What does real skepticism look like?
Recently the field of particle physics provided us with a crystal clear example. A team of researches in Italy, who have been measuring neutrinos produced by the CERN particle accelerator have produced results that, if true, are truly extra ordinary.
Using the OPERA particle detector they measured the length of time it took neutrinos to travel from CERN to their detector in Italy. And what they found is that on average the neutrino particles made the 730km, 2.43 millisecond trip to the OPERA detector roughly 60 nanoseconds faster than they should have if they were traveling at the speed of light.
This is supposed to be impossible. It violates Einstein’s theory of relativity, which states that nothing can travel faster than the speed of light. This is a fundamental theory in our understanding of the universe. Which is another way of saying that this result, is a massively big deal. Scientific discoveries don’t get much bigger than this.
So obviously a great deal of skepticism is required. As Carl Sagan famously said”extraordinary claims require extraordinary evidence“. Neutrinos that break the universe’s speed limit are certainly an extraordinary claim.
So naturally the physics community is skeptical of these claims. For example, Chang Kee Jung, a neutrino physicist at Stony Brook University in New York says:
“I wouldn’t bet my wife and kids because they’d get mad,” he says. “But I’d bet my house.”
And his sentiment is not unique. This is real skepticism, but it is also easy skepticism. It is, after all, easy to be skeptical of other people’s work. To say “surely they must have made some mistake. This is easy.
What is not so easy is finding people who are skeptical of their own work.
In fact just recently in the climate sphere we saw a new research paper that falsely claimed to have ‘blown a hole in global warming theory‘. It did no such thing. And while the media did a lot to hype this paper up, so did the lead author Roy Spencer. So much so that the editor of the journal Wolfgang Wagner where Spencer’s paper was published publicly resigned stating that:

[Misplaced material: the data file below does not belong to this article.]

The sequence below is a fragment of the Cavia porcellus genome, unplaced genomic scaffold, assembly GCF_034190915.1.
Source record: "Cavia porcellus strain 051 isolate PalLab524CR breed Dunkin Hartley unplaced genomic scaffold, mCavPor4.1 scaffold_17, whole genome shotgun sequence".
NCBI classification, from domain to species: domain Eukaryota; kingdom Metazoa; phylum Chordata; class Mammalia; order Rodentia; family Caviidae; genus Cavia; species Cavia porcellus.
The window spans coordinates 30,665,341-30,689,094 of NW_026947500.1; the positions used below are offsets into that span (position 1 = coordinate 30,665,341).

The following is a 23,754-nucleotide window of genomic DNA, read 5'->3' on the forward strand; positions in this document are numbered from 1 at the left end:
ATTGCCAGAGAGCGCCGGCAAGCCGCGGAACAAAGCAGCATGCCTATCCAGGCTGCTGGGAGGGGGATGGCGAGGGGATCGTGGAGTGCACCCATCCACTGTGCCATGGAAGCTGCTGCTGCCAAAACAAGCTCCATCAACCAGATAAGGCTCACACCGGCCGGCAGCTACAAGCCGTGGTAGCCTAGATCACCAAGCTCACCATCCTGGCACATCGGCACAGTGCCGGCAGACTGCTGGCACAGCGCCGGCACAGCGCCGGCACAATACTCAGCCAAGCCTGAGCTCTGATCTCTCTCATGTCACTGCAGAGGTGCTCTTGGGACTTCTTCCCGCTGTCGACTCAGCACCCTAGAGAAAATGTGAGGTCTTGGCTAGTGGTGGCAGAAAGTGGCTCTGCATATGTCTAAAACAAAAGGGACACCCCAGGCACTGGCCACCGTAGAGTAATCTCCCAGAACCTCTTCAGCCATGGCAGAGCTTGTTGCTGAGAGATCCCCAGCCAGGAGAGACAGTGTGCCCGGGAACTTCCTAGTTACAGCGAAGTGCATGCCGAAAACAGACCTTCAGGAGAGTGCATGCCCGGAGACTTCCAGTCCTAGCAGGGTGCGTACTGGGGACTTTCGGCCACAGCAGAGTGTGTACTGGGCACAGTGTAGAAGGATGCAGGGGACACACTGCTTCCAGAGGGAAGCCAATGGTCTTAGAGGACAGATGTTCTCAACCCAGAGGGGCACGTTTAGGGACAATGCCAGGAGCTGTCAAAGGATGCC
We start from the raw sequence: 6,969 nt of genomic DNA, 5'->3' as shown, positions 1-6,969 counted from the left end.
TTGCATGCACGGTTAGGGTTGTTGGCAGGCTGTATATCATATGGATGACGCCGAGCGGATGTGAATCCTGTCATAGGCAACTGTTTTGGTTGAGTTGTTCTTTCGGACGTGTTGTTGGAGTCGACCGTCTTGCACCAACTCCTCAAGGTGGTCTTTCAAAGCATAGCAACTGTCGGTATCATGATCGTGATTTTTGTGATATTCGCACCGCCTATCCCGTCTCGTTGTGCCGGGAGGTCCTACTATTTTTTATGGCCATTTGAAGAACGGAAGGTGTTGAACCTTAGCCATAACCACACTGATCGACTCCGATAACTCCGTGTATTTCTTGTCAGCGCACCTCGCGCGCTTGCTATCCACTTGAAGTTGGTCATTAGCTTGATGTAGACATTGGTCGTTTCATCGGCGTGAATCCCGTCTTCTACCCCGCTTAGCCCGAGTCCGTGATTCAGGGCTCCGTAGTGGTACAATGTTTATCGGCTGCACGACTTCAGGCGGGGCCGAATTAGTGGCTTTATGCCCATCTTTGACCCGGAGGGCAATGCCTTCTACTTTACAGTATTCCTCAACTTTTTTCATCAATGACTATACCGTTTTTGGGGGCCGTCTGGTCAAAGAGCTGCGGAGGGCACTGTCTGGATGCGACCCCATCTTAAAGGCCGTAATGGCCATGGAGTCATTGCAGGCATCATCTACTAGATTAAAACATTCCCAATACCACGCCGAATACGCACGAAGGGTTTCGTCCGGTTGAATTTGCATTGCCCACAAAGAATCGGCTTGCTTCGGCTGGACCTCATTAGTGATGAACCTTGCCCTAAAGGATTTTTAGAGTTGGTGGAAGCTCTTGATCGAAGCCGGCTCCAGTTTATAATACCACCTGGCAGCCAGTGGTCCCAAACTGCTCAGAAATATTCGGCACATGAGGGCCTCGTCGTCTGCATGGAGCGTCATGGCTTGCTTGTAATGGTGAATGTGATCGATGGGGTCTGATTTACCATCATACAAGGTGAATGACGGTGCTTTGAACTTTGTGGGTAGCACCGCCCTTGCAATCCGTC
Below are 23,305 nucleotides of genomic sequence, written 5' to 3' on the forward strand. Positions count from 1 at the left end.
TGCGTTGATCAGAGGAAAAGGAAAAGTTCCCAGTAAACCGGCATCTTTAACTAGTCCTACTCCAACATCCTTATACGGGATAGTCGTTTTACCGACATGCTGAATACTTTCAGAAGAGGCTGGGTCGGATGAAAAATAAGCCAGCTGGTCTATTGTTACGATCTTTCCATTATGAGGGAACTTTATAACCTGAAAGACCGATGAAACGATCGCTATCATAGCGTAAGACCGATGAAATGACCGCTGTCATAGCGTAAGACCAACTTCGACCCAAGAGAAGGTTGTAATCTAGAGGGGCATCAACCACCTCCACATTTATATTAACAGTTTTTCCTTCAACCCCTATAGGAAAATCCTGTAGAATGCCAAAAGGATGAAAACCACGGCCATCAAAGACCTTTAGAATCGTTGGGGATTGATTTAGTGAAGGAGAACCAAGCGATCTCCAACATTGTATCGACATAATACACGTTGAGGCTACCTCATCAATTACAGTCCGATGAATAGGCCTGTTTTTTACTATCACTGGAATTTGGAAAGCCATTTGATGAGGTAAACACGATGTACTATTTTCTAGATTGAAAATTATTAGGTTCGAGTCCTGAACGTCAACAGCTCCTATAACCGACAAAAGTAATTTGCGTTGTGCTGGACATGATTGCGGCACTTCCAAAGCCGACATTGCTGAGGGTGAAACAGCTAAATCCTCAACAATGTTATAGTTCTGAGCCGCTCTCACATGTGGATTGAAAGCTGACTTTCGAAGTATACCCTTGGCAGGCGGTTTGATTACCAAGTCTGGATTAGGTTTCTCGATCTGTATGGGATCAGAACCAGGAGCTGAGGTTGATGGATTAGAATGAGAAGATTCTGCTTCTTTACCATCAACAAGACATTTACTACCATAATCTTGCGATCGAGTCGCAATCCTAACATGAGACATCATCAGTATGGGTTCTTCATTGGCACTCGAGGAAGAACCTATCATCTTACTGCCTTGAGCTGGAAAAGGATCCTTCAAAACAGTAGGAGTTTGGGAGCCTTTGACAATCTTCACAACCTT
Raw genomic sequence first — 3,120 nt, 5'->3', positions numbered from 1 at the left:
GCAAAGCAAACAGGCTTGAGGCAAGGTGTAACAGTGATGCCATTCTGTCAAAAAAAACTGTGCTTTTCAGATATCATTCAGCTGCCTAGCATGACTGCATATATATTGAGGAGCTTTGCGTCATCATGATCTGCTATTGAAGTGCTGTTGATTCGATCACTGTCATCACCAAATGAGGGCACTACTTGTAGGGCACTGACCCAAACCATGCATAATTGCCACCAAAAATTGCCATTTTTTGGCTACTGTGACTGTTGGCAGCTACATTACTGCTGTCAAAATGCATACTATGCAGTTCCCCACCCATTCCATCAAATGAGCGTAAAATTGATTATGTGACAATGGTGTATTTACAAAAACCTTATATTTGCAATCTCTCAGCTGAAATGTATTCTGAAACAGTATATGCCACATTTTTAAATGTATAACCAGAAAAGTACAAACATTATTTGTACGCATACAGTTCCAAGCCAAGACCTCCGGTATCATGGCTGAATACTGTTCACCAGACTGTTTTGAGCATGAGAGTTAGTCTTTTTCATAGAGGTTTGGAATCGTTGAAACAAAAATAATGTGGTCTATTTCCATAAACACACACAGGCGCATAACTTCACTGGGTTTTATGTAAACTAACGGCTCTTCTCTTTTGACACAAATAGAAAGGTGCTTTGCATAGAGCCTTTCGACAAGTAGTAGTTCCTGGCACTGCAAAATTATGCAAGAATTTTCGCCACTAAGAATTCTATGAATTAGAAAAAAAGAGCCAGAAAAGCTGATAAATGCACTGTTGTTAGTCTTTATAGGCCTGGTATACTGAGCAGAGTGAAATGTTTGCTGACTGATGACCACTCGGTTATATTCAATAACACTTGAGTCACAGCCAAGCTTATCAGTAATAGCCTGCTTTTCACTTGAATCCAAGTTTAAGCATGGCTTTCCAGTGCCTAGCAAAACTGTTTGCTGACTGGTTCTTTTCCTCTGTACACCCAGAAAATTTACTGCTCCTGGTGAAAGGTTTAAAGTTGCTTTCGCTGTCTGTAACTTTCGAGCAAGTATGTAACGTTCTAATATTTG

I would like to take the responsibility for this editorial decision and, as a result, step down as Editor-in-Chief of the journal Remote Sensing.
With this step I would also like to personally protest against how the authors and like-minded climate sceptics have much exaggerated the paper’s conclusions in public statements, e.g., in a press release of The University of Alabama in Huntsville from 27 July 2011 , the main author’s personal homepage , the story “New NASA data blow gaping hole in global warming alarmism” published by Forbes , and the story “Does NASA data show global warming lost in space?” published by Fox News , to name just a few.
This is not skepticism, it is the opposite of skepticism. Both the authors of the paper and the media threw any semblance of skepticism out the window because the results of a study that was ultimately flawed were the results they wanted.
Now compare that to the reaction of the scientists who discovered neutrinos that might be traveling faster than light. Antonio Ereditato, a physicist at the University of Bern and spokesperson for the 160-member OPERA collaboration stated publicly that he was not throwing away the theory of relativity, and asked the physics community to look over his team’s results and try to find any errors.
This is real skepticism. It is never easy to be skeptical of your own work, but Antonio Ereditato knows full well that the evidence is not yet extraordinary. And until it is he is avoiding making any extraordinary claims.
This is real skepticism, if only the self-described climate skeptics would employ it more often.